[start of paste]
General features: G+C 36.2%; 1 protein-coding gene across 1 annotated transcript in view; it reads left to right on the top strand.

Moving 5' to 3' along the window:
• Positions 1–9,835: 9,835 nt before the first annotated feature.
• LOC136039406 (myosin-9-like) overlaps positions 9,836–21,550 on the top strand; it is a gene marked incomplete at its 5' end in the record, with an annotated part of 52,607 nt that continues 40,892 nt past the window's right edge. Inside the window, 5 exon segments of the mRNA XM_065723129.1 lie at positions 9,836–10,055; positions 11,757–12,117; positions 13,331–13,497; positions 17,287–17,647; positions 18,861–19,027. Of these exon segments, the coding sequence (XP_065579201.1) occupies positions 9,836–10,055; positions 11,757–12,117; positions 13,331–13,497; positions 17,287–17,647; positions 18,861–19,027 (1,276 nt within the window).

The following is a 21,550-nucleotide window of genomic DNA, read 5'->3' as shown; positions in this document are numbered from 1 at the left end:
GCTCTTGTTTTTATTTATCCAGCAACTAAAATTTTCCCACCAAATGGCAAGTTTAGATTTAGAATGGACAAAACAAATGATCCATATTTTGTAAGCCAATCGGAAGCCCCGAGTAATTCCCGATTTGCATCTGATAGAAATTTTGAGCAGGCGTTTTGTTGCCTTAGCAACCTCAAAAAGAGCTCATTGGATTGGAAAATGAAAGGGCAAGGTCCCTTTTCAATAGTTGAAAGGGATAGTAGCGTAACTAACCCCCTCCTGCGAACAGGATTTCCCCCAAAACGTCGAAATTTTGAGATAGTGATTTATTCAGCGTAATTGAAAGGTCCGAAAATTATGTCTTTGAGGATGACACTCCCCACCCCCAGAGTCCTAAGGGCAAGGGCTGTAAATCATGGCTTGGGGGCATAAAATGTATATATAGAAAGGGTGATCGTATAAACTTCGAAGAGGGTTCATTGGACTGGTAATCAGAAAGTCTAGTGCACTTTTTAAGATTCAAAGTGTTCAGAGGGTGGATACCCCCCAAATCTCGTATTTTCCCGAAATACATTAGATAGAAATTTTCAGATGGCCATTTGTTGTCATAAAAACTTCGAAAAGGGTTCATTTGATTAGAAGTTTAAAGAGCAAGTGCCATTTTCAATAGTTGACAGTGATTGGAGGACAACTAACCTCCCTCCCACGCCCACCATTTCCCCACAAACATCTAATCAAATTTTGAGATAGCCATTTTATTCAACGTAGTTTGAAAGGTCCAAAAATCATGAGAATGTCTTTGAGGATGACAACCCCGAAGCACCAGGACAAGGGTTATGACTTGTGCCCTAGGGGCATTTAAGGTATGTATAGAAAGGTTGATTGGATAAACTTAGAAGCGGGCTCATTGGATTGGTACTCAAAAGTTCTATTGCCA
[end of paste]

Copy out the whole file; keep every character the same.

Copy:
General features: G+C 36.2%; 1 protein-coding gene across 1 annotated transcript in view; it reads left to right on the top strand.

Moving 5' to 3' along the window:
• Positions 1–9,835: 9,835 nt before the first annotated feature.
• LOC136039406 (myosin-9-like) overlaps positions 9,836–21,550 on the top strand; it is a gene marked incomplete at its 5' end in the record, with an annotated part of 52,607 nt that continues 40,892 nt past the window's right edge. Inside the window, 5 exon segments of the mRNA XM_065723129.1 lie at positions 9,836–10,055; positions 11,757–12,117; positions 13,331–13,497; positions 17,287–17,647; positions 18,861–19,027. Of these exon segments, the coding sequence (XP_065579201.1) occupies positions 9,836–10,055; positions 11,757–12,117; positions 13,331–13,497; positions 17,287–17,647; positions 18,861–19,027 (1,276 nt within the window).

The following is a 21,550-nucleotide window of genomic DNA, read 5'->3' as shown; positions in this document are numbered from 1 at the left end:
GCTCTTGTTTTTATTTATCCAGCAACTAAAATTTTCCCACCAAATGGCAAGTTTAGATTTAGAATGGACAAAACAAATGATCCATATTTTGTAAGCCAATCGGAAGCCCCGAGTAATTCCCGATTTGCATCTGATAGAAATTTTGAGCAGGCGTTTTGTTGCCTTAGCAACCTCAAAAAGAGCTCATTGGATTGGAAAATGAAAGGGCAAGGTCCCTTTTCAATAGTTGAAAGGGATAGTAGCGTAACTAACCCCCTCCTGCGAACAGGATTTCCCCCAAAACGTCGAAATTTTGAGATAGTGATTTATTCAGCGTAATTGAAAGGTCCGAAAATTATGTCTTTGAGGATGACACTCCCCACCCCCAGAGTCCTAAGGGCAAGGGCTGTAAATCATGGCTTGGGGGCATAAAATGTATATATAGAAAGGGTGATCGTATAAACTTCGAAGAGGGTTCATTGGACTGGTAATCAGAAAGTCTAGTGCACTTTTTAAGATTCAAAGTGTTCAGAGGGTGGATACCCCCCAAATCTCGTATTTTCCCGAAATACATTAGATAGAAATTTTCAGATGGCCATTTGTTGTCATAAAAACTTCGAAAAGGGTTCATTTGATTAGAAGTTTAAAGAGCAAGTGCCATTTTCAATAGTTGACAGTGATTGGAGGACAACTAACCTCCCTCCCACGCCCACCATTTCCCCACAAACATCTAATCAAATTTTGAGATAGCCATTTTATTCAACGTAGTTTGAAAGGTCCAAAAATCATGAGAATGTCTTTGAGGATGACAACCCCGAAGCACCAGGACAAGGGTTATGACTTGTGCCCTAGGGGCATTTAAGGTATGTATAGAAAGGTTGATTGGATAAACTTAGAAGCGGGCTCATTGGATTGGTACTCAAAAGTTCTATTGCCA